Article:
Drugs such as cannabis, magic mushrooms, and ecstasy, among others, fall into a precarious position with respect to the scientific community. Despite their potential helpfulness in treating certain ailments, scientists are not permitted to work with them.

It's a form of scientific censorship, researchers argued, that the illegality of certain psychoactive drugs prevents people from doing adequate testing for the drugs' medicinal properties.

Also citing the traditionalist views of the 1960's regarding drug laws, neuropsychopharmacology professor David Nutt at Imperial College London analogized the laws to "the worst case of scientific censorship since the Catholic Church banned the works of Copernicus and Galileo." Nutt, along with his colleague Dr. Leslie King, are both former British government drug advisers, and together with University of North Carolina's David Nichols, the three authors published their grievances in the journal Nature Reviews Neuroscience.

"If we adopted a more rational approach to drug regulation, it would empower researchers to make advances in the study of consciousness and brain mechanisms of psychosis," Nutt said, "and could lead to major treatment innovations in areas such as depression and PTSD."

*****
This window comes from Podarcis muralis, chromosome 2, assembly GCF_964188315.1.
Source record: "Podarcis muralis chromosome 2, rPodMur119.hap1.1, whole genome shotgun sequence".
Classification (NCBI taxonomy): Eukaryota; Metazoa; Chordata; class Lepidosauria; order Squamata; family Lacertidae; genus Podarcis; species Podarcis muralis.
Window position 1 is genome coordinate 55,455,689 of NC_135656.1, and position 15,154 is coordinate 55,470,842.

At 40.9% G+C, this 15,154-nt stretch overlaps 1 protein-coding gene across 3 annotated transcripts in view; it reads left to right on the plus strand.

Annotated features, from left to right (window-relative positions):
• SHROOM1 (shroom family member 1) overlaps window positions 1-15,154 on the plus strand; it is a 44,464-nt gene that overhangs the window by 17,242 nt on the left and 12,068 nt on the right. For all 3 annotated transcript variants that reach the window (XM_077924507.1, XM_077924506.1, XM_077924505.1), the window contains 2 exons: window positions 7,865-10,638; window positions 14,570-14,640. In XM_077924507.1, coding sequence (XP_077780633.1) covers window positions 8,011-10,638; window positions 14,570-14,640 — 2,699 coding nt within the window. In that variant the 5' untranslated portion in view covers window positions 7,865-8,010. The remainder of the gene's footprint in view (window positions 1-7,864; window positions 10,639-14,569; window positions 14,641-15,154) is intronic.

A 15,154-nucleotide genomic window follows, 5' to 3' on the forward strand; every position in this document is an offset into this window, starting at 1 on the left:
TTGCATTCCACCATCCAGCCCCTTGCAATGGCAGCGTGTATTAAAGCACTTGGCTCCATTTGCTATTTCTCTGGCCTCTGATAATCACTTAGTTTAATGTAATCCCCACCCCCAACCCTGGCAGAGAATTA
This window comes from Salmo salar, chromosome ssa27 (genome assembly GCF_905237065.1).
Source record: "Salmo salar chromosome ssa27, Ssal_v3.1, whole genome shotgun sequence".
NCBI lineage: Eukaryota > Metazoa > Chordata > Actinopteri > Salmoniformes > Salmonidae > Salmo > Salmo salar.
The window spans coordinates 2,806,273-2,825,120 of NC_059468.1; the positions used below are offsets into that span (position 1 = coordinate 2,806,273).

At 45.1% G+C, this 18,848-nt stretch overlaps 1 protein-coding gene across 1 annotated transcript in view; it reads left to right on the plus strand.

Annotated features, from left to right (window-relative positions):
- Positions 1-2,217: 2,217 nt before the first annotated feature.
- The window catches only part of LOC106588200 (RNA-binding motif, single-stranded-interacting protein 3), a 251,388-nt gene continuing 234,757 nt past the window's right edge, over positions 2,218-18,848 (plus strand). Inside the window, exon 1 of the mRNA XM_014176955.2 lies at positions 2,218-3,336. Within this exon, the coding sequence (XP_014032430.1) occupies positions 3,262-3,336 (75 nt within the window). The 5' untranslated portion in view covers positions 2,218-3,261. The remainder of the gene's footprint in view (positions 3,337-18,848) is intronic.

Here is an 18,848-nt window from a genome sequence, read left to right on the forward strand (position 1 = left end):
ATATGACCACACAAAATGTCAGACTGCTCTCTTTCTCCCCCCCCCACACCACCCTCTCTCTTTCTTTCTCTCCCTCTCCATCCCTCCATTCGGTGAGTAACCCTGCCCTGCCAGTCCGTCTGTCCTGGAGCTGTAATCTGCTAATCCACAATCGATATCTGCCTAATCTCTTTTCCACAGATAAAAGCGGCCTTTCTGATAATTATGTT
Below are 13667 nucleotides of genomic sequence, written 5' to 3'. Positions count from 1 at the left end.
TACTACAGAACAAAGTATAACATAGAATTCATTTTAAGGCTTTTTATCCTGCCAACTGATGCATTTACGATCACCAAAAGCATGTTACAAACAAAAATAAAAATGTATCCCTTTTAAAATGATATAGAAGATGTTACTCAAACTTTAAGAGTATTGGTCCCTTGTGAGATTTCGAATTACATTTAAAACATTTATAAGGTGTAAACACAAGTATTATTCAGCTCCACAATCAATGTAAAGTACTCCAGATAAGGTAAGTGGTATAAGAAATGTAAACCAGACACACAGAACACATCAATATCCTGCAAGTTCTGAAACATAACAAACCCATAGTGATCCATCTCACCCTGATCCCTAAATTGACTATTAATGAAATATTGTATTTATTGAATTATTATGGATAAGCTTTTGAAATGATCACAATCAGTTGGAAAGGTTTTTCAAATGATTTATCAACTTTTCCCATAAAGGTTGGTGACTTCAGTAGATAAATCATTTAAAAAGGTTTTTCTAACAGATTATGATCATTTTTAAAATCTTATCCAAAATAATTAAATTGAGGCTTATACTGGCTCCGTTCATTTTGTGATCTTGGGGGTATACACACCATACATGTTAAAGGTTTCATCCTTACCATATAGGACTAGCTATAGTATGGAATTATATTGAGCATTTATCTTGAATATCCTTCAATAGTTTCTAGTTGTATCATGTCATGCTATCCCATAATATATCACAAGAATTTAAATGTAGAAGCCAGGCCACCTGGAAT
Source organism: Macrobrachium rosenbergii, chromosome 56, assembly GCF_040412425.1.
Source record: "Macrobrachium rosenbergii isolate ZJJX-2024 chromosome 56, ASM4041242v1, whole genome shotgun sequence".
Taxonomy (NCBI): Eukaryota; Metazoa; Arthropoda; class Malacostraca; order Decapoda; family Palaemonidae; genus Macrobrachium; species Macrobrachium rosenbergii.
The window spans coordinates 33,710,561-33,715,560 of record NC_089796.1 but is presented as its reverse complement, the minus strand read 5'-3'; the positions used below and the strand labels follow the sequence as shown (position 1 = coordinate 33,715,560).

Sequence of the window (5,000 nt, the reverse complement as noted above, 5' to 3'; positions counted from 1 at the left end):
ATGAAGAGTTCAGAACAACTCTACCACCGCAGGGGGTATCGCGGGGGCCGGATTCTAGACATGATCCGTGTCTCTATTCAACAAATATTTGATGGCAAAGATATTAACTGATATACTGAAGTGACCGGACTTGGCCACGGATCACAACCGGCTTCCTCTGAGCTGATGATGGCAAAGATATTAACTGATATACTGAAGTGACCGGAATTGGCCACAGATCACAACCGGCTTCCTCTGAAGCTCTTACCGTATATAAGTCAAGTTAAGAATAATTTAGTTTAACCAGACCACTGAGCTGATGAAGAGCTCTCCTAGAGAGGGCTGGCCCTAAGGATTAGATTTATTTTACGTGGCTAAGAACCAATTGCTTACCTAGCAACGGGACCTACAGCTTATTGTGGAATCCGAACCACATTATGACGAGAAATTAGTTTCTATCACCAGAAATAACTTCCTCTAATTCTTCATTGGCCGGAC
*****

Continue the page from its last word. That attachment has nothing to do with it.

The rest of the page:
Nutt has a history of resisting the government's authority. In 2009, he was fired from his adviser position after publicly criticizing the government for ignoring scientific advice on cannabis and ecstasy.

His own research has seen these roadblocks firsthand. Nutt held a small trial with volunteers to test the effect of psilocybin — the key drug in magic mushrooms — on patients with depression. However, in April, the study hit a wall when "stringent rules" cut off Nutt's access to the drug.

Much criticism has surfaced in recent years due to the politics of the pharmaceutical industry, where potentially more harmful drugs — such as painkillers and anti-depressants — enjoy open access while psychoactive drugs, because of their history as Nutt says, do not.

"The decision to outlaw these drugs was based on their perceived dangers, but in many cases the harms have been overstated," Nutt said. "This hindering of research and therapy is motivated by politics, not science."